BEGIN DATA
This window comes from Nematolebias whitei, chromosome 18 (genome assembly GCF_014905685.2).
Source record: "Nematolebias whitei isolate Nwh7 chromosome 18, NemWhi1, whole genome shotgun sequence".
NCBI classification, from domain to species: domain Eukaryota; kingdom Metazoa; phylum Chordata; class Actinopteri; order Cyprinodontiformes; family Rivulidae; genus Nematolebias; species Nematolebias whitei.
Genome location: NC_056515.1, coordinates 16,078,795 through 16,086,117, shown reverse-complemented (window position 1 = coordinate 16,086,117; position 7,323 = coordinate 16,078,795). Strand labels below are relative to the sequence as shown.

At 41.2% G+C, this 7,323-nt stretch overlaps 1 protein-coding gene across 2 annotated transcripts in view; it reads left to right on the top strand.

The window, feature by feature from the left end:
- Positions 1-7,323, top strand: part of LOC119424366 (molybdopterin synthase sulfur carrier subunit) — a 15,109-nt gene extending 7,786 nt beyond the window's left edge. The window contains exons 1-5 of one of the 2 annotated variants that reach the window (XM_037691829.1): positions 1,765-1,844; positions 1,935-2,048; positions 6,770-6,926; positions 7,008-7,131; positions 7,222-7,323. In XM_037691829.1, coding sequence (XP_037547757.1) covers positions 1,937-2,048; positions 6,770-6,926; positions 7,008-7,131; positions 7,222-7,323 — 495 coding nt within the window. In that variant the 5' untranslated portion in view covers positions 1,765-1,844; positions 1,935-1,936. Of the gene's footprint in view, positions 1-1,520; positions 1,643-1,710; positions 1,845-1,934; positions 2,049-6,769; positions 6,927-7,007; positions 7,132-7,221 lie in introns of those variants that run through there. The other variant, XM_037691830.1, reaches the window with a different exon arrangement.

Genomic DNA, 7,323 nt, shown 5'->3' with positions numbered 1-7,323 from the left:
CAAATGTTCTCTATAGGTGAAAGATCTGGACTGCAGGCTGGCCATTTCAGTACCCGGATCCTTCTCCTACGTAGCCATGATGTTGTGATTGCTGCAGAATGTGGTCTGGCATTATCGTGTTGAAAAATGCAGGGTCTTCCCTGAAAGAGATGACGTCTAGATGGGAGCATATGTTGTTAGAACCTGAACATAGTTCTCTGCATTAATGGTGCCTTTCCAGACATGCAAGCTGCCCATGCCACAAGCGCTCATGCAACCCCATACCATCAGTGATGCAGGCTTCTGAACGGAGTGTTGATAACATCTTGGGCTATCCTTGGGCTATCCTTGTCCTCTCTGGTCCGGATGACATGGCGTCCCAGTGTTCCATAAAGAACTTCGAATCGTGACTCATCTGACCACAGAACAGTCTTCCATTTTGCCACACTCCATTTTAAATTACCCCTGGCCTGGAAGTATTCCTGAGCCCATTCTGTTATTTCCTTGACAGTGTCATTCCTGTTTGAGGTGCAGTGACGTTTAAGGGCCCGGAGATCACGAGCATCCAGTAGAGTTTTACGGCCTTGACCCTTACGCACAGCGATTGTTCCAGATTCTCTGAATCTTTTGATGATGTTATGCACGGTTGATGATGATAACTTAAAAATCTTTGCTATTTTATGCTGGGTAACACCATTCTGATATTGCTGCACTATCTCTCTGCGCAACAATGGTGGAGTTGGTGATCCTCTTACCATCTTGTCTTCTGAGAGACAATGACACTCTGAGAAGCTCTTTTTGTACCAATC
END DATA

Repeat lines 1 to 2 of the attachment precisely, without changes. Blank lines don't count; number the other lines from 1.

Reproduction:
This window comes from Nematolebias whitei, chromosome 18 (genome assembly GCF_014905685.2).
Source record: "Nematolebias whitei isolate Nwh7 chromosome 18, NemWhi1, whole genome shotgun sequence".